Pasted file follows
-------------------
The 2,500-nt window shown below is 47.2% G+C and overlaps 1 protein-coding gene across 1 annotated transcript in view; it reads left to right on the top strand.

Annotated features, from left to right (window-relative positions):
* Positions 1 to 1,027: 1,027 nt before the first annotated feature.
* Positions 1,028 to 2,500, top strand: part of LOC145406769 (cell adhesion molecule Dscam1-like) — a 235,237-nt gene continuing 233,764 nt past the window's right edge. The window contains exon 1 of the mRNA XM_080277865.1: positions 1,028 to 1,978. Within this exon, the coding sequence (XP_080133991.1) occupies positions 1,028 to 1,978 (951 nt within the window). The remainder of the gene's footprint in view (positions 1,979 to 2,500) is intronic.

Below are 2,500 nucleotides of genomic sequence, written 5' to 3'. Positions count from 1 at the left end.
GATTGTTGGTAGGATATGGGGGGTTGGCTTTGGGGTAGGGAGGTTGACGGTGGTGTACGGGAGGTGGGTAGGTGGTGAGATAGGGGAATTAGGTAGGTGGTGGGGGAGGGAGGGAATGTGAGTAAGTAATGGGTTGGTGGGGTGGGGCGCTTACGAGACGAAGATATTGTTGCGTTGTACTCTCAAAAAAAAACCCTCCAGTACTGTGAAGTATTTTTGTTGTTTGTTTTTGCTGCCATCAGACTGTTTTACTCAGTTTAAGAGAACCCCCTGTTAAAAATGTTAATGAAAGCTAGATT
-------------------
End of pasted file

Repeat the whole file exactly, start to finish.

The 2,500-nt window shown below is 47.2% G+C and overlaps 1 protein-coding gene across 1 annotated transcript in view; it reads left to right on the top strand.

Annotated features, from left to right (window-relative positions):
* Positions 1 to 1,027: 1,027 nt before the first annotated feature.
* Positions 1,028 to 2,500, top strand: part of LOC145406769 (cell adhesion molecule Dscam1-like) — a 235,237-nt gene continuing 233,764 nt past the window's right edge. The window contains exon 1 of the mRNA XM_080277865.1: positions 1,028 to 1,978. Within this exon, the coding sequence (XP_080133991.1) occupies positions 1,028 to 1,978 (951 nt within the window). The remainder of the gene's footprint in view (positions 1,979 to 2,500) is intronic.

Below are 2,500 nucleotides of genomic sequence, written 5' to 3'. Positions count from 1 at the left end.
GATTGTTGGTAGGATATGGGGGGTTGGCTTTGGGGTAGGGAGGTTGACGGTGGTGTACGGGAGGTGGGTAGGTGGTGAGATAGGGGAATTAGGTAGGTGGTGGGGGAGGGAGGGAATGTGAGTAAGTAATGGGTTGGTGGGGTGGGGCGCTTACGAGACGAAGATATTGTTGCGTTGTACTCTCAAAAAAAAACCCTCCAGTACTGTGAAGTATTTTTGTTGTTTGTTTTTGCTGCCATCAGACTGTTTTACTCAGTTTAAGAGAACCCCCTGTTAAAAATGTTAATGAAAGCTAGATT